FEMALE HELP WANTED. GIRL wanted in packing room to dress and button shoes, misses’ and children’s work. N.B. THAYER CO., Milton, N.H. (Boston Globe, September 28, 1893).
The Milton Leatherboard Company also felt the deflationary affects of the Panic of 1893, but somewhat later than the Waumbeck Company, which had suspended production some months earlier.
NEW ENGLAND MILL NOTES. The Milton Leatherboard Co., of Milton, N.H., has made a reduction in the number of its employes (Essex County Herald (Island Pond, VT), November 25, 1893).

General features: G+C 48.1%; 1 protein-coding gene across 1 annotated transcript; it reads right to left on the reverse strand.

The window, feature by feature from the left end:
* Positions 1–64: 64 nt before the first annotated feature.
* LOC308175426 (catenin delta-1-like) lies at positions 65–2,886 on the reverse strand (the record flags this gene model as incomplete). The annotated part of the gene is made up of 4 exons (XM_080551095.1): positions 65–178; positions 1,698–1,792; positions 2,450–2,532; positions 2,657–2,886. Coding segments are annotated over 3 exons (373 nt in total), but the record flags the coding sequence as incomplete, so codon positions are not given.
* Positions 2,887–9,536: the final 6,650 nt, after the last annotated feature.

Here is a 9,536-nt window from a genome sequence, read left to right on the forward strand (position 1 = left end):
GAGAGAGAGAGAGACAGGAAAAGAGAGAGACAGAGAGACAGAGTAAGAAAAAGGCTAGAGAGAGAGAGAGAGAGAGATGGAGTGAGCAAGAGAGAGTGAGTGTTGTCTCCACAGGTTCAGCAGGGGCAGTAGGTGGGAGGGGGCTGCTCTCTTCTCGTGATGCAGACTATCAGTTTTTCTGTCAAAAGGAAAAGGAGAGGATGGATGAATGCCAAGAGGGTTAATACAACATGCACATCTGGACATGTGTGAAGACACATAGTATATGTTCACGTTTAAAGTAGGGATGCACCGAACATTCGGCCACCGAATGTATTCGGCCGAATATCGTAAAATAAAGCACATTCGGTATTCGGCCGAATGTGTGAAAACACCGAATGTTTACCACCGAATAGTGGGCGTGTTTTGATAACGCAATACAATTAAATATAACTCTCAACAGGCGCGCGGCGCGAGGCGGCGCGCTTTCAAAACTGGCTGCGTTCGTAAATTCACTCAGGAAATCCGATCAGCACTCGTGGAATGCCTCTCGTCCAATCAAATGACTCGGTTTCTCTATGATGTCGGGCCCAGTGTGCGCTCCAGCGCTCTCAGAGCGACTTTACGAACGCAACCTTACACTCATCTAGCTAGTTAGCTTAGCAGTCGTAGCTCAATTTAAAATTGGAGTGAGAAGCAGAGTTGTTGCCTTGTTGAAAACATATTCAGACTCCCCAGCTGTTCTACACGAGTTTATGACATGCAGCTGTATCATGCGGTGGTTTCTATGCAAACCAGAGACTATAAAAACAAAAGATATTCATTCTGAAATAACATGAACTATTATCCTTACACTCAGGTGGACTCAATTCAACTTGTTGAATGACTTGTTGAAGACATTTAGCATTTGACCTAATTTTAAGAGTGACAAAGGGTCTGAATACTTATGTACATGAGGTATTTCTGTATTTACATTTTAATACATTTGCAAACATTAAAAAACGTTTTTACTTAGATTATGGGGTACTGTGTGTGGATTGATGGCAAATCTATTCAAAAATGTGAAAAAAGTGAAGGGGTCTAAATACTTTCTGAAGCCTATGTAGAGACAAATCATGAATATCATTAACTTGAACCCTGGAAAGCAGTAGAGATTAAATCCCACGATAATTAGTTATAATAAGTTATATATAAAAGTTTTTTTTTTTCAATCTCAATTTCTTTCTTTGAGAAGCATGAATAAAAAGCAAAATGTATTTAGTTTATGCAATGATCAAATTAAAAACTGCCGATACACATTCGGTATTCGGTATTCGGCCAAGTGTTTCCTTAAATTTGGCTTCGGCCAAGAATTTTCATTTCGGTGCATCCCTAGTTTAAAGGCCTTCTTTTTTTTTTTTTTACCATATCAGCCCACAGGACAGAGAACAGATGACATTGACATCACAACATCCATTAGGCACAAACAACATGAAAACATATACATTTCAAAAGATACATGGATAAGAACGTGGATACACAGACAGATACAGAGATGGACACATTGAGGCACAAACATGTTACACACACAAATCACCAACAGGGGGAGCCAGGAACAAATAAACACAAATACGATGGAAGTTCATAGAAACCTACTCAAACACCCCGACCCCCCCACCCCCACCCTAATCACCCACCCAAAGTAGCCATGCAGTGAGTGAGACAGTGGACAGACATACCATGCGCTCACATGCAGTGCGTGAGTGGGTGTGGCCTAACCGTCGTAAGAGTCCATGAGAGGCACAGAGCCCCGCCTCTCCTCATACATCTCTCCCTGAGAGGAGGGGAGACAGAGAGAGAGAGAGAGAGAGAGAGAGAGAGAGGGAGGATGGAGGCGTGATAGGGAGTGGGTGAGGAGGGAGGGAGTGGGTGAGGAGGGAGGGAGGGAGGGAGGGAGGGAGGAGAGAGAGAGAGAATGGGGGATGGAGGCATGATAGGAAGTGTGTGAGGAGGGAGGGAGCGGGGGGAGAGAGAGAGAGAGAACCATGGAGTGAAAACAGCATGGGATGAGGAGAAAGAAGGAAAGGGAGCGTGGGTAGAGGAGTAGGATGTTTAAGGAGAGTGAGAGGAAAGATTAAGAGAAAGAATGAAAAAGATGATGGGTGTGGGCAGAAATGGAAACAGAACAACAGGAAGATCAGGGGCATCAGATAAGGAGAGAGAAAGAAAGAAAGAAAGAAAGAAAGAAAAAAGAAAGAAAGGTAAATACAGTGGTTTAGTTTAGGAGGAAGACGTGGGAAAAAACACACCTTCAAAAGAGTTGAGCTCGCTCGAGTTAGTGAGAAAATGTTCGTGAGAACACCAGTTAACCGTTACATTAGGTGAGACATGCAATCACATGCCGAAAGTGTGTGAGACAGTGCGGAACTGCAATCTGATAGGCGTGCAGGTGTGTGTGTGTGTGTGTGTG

Economically, all this suggests that the N.B. Thayer shoe company had the stronger foundation. They were most capable of weathering a serious market downturn. The Milton Leatherboard Company was less secure, but stronger than the Waumbeck Company.
Find a Grave. (2014, September 17). Pvt. Alvah G. Burrows. Retrieved from www.findagrave.com/memorial/136013410
Find a Grave. (2012, October 23). Hattie B. Wardwell Coller. Retrieved from www.findagrave.com/memorial/99448378
Wikipedia. (2019, April 1). Panic of 1893. Retrieved from en.wikipedia.org/wiki/Panic_of_1893